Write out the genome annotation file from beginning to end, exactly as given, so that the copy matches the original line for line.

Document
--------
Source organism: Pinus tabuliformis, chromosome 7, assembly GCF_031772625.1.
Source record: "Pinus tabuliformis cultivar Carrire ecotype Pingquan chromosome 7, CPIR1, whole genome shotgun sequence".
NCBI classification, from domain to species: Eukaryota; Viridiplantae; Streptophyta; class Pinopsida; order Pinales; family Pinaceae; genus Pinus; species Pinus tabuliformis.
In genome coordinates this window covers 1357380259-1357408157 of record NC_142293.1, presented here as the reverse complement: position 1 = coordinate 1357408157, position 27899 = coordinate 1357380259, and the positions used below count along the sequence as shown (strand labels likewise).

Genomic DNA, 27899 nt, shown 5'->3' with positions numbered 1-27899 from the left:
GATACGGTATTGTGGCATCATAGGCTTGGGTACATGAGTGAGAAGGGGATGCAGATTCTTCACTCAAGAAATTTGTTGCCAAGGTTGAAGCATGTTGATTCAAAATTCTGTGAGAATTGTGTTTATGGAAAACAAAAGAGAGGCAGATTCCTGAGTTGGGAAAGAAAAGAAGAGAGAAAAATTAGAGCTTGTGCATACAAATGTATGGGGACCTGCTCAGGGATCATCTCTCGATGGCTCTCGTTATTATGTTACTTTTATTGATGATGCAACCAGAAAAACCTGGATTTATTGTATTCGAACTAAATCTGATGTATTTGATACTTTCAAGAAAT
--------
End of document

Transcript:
Source organism: Pinus tabuliformis, chromosome 7, assembly GCF_031772625.1.
Source record: "Pinus tabuliformis cultivar Carrire ecotype Pingquan chromosome 7, CPIR1, whole genome shotgun sequence".
NCBI classification, from domain to species: Eukaryota; Viridiplantae; Streptophyta; class Pinopsida; order Pinales; family Pinaceae; genus Pinus; species Pinus tabuliformis.
In genome coordinates this window covers 1357380259-1357408157 of record NC_142293.1, presented here as the reverse complement: position 1 = coordinate 1357408157, position 27899 = coordinate 1357380259, and the positions used below count along the sequence as shown (strand labels likewise).

Genomic DNA, 27899 nt, shown 5'->3' with positions numbered 1-27899 from the left:
GATACGGTATTGTGGCATCATAGGCTTGGGTACATGAGTGAGAAGGGGATGCAGATTCTTCACTCAAGAAATTTGTTGCCAAGGTTGAAGCATGTTGATTCAAAATTCTGTGAGAATTGTGTTTATGGAAAACAAAAGAGAGGCAGATTCCTGAGTTGGGAAAGAAAAGAAGAGAGAAAAATTAGAGCTTGTGCATACAAATGTATGGGGACCTGCTCAGGGATCATCTCTCGATGGCTCTCGTTATTATGTTACTTTTATTGATGATGCAACCAGAAAAACCTGGATTTATTGTATTCGAACTAAATCTGATGTATTTGATACTTTCAAGAAAT